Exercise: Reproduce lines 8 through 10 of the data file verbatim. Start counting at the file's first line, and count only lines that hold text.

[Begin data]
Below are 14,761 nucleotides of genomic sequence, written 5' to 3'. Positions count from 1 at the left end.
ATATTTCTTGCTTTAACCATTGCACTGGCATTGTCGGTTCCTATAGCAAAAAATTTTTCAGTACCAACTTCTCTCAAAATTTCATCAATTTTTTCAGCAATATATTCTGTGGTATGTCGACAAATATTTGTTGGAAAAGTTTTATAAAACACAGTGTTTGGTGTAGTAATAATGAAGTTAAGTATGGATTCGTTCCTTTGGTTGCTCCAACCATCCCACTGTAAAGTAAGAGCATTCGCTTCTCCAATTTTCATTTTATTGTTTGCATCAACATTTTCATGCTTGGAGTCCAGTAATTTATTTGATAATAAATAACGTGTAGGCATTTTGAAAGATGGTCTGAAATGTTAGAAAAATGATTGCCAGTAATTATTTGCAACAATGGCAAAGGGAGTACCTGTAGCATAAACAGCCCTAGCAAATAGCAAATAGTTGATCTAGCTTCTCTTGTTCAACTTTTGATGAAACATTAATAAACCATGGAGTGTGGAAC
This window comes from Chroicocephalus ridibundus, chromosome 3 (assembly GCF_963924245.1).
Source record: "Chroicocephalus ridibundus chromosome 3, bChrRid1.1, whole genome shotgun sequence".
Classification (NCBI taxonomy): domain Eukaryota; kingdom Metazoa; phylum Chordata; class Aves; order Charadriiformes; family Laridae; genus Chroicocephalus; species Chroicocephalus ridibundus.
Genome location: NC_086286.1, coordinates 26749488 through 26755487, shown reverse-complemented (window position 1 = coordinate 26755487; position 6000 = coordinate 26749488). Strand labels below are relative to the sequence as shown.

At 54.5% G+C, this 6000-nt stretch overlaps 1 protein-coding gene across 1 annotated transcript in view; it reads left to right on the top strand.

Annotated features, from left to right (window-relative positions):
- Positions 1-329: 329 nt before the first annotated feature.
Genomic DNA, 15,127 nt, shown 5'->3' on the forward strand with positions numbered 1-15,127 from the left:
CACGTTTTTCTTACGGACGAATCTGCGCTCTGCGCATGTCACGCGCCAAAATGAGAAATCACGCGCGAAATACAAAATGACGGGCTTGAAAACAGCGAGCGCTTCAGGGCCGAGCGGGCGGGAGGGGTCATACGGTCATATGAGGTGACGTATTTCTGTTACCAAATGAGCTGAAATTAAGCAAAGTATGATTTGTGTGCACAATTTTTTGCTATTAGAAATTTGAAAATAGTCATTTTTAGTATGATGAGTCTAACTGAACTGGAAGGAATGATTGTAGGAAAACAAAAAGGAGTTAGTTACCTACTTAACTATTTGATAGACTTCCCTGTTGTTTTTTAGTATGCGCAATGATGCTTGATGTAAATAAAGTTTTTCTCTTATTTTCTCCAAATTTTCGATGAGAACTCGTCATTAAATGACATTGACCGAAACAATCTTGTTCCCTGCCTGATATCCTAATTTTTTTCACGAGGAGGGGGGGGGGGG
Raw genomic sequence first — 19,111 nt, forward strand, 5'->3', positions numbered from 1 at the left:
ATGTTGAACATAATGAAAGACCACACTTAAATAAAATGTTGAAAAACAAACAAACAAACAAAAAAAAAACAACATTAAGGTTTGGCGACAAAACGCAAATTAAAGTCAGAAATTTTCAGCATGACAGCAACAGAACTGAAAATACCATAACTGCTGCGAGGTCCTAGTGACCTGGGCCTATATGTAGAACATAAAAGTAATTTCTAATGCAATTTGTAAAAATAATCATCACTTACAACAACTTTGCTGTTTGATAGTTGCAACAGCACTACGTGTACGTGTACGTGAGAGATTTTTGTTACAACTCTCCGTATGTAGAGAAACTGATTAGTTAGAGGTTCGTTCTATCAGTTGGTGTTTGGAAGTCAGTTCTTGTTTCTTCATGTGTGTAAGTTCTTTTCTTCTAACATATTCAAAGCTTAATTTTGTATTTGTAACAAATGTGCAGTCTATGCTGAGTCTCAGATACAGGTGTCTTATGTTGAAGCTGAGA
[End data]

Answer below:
Annotated features, from left to right (window-relative positions):
- Positions 1-329: 329 nt before the first annotated feature.
Genomic DNA, 15,127 nt, shown 5'->3' on the forward strand with positions numbered 1-15,127 from the left: